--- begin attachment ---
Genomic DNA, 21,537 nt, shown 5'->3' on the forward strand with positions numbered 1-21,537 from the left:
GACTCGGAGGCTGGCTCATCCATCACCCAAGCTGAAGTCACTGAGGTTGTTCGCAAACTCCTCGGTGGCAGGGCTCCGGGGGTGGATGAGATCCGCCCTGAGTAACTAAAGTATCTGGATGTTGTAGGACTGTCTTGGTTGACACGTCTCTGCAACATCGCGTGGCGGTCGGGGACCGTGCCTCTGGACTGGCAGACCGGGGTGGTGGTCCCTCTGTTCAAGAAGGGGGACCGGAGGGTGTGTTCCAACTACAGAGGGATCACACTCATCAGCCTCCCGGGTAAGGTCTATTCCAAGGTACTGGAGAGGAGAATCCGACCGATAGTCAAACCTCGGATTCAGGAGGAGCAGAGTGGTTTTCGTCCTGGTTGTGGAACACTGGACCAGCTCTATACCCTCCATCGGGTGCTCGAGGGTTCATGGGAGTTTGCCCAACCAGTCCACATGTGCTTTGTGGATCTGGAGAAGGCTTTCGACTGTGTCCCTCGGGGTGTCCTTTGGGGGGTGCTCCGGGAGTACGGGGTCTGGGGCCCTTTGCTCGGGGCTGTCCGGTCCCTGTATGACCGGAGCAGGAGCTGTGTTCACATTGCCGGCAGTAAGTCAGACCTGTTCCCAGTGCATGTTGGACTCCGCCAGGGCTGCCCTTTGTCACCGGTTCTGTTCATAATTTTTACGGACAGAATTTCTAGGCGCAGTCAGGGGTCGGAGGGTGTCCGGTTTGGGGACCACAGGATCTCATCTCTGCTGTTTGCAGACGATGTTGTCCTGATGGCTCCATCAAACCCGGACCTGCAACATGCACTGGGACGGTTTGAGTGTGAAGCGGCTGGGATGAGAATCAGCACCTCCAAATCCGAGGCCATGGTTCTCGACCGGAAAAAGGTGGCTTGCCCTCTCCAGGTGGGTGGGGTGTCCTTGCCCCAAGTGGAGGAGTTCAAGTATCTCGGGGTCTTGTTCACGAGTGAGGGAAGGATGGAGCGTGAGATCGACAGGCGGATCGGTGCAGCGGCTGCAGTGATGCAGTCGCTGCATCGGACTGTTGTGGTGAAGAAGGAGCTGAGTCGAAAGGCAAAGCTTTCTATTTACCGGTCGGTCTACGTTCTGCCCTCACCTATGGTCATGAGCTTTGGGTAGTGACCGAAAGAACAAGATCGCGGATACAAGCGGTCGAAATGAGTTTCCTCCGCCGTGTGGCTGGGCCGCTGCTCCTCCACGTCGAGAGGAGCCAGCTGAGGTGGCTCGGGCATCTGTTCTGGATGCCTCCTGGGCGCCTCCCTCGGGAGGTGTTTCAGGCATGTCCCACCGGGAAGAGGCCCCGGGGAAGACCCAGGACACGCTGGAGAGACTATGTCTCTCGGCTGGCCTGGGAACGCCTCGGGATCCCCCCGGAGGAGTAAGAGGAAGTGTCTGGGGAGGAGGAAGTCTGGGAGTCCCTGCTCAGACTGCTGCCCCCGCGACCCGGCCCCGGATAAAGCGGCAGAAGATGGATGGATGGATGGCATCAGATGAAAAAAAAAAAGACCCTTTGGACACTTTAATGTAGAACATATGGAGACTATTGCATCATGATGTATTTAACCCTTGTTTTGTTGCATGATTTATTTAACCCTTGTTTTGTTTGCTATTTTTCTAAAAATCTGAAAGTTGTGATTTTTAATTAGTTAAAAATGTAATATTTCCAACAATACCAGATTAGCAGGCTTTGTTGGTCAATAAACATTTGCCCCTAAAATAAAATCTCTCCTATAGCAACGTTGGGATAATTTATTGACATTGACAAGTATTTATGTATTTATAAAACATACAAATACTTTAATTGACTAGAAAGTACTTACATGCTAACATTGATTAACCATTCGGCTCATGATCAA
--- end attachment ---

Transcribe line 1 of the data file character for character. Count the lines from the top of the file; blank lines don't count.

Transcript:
Genomic DNA, 21,537 nt, shown 5'->3' on the forward strand with positions numbered 1-21,537 from the left: